Francoise had been near the top of The List for a long time but the changeover from the Taxi Commission to the SFMTA forced her to wait for an extra year to become eligible for a medallion. The grace and good humor that she showed under the uncertainty and stress of the situation impressed everyone who met her. Director Christiane Hayashi even made Francoise something of a poster child to represent people who have a legitimate expectation of getting a medallion from the waiting list
Finally Francoise's number came up and she handed in her paperwork which included waybills proving that she had worked from between 1,497 to 2,370 during every one of the last five years. She'd also already put in 1,127 hours by June of this year. Of course this is far more than the required 800 hours. So Taxi Services inspectors then certified her qualifications.
On August 13th, Francoise showed up at the medallion hearing with her daughter and some friends, ready to celebrate. Instead she was humiliated by hearing officer Eugene Chin who asked several personal questions that were unrelated to taxi driving and then continued the hearing for up to three weeks so that he could verify the authenticity of her unsigned waybills.
People attending the hearing were shocked and amazed by the outcome. Barry Korengold described himself as "agasp." (See his letter.)
Francoise herself described the attitude of Mr. Chin as assuming that she was "guilty until proved innocent. She also told me yesterday that she was experiencing a great deal of emotional strain and distress.
Driver Eric Hatten, who attended the hearing, wrote me saying,
"This obsession with hand written waybills must stop. They are an imperfect document never meant to decide the fate of drivers. They were created to be a record the police department could access in case there was a crime committed involving a driver or passenger. If you nit pick every waybill, mistakes are always going to be found. These are documents recorded by hand, often while a driver is under the stress of picking up a passenger in the middle of a busy intersection or other less than ideal situations."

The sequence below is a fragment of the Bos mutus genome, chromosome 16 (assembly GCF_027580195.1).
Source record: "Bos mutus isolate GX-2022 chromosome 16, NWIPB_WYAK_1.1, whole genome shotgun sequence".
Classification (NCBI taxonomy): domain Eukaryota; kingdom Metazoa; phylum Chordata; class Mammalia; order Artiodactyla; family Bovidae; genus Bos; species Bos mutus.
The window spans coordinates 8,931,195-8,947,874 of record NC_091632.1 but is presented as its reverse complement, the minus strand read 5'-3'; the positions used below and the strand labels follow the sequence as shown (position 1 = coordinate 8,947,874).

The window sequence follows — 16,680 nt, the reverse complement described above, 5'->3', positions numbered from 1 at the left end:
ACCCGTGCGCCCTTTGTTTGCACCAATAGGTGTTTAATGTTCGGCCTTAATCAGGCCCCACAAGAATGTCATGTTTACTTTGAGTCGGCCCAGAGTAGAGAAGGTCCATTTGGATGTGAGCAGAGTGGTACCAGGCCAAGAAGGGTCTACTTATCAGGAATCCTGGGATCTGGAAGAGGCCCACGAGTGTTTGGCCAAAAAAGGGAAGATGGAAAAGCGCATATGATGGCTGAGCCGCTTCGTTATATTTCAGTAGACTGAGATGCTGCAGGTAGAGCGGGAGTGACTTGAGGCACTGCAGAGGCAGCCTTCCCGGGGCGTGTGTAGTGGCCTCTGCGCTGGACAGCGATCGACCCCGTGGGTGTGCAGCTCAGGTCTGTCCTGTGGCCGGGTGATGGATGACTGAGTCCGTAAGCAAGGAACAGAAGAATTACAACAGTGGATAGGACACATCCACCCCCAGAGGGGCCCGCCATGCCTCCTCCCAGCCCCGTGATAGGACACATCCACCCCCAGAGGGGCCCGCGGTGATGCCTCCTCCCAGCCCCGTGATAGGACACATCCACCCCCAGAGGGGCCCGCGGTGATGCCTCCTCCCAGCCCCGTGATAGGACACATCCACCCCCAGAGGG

I'd like to add that the requirements for filling out a waybill have changed over the years. Every new taxi administration seems to have its own rules and drivers have rarely been properly informed as how the waybills should be filled out.
I discussed the subject of how to improve the hearing process so that an injustice like this doesn't happen again with Chris Hayashi.
She said that, while she wasn't free to comment on any individual case, she is talking to the hearing officers about procedures such as:
- Under what circumstances they should ask for additional information.
- When a hearing should or should not be continued.
- About conditional acceptance of waybills that aren't filled out perfectly.
She would like me to ask you all to send her a few questions along with the answers. She also would like to ask the drivers to distinguish if these are things that day drivers or night drivers are more likely to know. For instance, day drivers are more likely to know hospitals and night drivers are more likely to know bars.
Director Hayashi also pointed out that once we get electronic waybills most of the problems with the hearings will disappear.
In the meantime, Francoise waits and agonizes.